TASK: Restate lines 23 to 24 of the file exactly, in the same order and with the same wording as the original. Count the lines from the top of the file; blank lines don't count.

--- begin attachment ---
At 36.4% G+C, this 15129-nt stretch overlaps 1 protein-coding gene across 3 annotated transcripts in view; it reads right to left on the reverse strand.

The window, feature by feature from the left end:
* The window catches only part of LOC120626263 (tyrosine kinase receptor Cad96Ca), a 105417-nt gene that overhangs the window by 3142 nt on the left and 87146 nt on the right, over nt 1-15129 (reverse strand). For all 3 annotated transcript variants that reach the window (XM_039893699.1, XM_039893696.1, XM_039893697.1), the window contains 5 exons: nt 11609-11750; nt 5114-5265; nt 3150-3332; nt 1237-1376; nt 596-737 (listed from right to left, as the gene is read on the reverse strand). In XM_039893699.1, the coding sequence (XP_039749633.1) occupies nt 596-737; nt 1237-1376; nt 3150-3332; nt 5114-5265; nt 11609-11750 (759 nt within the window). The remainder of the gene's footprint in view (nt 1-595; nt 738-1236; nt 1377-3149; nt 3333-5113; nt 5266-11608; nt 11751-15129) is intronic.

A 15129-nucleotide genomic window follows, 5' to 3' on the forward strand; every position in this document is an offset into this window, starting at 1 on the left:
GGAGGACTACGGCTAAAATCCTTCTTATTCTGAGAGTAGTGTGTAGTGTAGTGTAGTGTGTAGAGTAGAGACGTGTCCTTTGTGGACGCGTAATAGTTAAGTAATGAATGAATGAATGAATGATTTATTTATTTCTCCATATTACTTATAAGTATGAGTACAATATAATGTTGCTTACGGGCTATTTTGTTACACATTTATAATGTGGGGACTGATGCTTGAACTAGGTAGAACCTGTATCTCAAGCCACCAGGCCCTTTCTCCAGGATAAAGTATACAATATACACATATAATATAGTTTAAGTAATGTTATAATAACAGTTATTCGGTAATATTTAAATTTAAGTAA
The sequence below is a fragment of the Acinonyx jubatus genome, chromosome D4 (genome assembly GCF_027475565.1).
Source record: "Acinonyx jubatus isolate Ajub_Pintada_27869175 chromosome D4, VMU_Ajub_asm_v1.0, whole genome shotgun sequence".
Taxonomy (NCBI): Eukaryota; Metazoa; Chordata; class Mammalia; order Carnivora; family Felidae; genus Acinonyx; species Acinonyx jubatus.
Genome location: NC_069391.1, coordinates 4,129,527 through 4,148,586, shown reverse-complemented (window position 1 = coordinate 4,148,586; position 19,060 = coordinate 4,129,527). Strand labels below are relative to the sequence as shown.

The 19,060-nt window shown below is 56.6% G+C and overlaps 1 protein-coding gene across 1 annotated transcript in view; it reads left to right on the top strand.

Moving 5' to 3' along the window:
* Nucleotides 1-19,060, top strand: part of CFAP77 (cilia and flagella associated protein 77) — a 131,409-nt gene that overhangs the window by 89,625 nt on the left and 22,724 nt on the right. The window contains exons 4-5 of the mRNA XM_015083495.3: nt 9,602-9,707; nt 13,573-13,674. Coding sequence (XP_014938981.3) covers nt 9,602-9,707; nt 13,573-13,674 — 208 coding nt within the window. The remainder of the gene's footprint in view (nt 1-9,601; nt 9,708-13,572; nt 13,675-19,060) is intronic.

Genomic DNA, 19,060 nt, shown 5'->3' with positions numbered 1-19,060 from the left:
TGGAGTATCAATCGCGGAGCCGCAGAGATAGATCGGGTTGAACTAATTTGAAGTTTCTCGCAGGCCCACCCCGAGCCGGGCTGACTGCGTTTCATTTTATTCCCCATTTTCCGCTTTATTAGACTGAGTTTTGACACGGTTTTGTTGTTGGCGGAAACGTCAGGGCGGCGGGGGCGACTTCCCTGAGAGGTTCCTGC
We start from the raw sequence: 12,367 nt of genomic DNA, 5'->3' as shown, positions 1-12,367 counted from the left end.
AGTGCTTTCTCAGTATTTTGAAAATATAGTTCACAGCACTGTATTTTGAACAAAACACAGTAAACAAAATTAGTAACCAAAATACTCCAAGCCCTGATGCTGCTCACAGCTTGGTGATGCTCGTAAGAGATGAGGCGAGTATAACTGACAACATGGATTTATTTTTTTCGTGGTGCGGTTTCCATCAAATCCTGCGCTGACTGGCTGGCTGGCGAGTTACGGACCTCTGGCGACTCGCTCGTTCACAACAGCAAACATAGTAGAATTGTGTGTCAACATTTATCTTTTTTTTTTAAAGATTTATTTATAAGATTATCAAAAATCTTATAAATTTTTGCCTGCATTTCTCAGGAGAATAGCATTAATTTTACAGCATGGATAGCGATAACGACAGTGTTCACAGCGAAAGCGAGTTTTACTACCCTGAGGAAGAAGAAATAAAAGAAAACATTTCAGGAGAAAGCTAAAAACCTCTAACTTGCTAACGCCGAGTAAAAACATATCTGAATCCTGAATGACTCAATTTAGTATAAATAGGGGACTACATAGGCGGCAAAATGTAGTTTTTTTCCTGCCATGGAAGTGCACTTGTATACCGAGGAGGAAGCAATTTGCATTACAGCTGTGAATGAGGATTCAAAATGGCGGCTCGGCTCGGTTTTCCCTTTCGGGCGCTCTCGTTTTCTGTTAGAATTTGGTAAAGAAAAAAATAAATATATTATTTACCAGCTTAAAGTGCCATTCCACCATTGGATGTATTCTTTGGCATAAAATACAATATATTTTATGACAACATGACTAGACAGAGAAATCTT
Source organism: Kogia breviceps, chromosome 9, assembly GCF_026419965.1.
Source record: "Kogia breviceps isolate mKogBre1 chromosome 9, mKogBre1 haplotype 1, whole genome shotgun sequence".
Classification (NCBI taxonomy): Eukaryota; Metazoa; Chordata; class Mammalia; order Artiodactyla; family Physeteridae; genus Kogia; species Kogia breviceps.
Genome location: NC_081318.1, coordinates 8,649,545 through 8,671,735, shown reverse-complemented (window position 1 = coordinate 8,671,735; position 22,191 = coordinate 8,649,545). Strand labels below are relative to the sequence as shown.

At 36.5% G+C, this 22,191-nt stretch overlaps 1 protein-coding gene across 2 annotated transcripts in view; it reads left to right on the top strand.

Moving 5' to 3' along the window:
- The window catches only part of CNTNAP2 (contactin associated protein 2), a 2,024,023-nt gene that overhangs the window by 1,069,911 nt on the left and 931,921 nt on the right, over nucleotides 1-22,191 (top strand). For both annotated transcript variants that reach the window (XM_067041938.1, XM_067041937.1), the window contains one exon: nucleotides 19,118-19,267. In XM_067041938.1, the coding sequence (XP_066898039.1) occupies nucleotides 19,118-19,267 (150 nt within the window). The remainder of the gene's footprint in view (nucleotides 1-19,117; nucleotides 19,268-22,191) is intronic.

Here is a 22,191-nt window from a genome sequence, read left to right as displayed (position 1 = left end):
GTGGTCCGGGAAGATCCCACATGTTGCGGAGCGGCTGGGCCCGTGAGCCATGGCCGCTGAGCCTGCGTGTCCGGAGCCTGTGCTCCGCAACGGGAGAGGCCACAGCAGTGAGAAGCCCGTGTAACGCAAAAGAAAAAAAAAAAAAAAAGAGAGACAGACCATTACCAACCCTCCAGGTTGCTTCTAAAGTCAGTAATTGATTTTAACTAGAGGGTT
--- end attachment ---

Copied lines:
- The window catches only part of CNTNAP2 (contactin associated protein 2), a 2,024,023-nt gene that overhangs the window by 1,069,911 nt on the left and 931,921 nt on the right, over nucleotides 1-22,191 (top strand). For both annotated transcript variants that reach the window (XM_067041938.1, XM_067041937.1), the window contains one exon: nucleotides 19,118-19,267. In XM_067041938.1, the coding sequence (XP_066898039.1) occupies nucleotides 19,118-19,267 (150 nt within the window). The remainder of the gene's footprint in view (nucleotides 1-19,117; nucleotides 19,268-22,191) is intronic.

Here is a 22,191-nt window from a genome sequence, read left to right as displayed (position 1 = left end):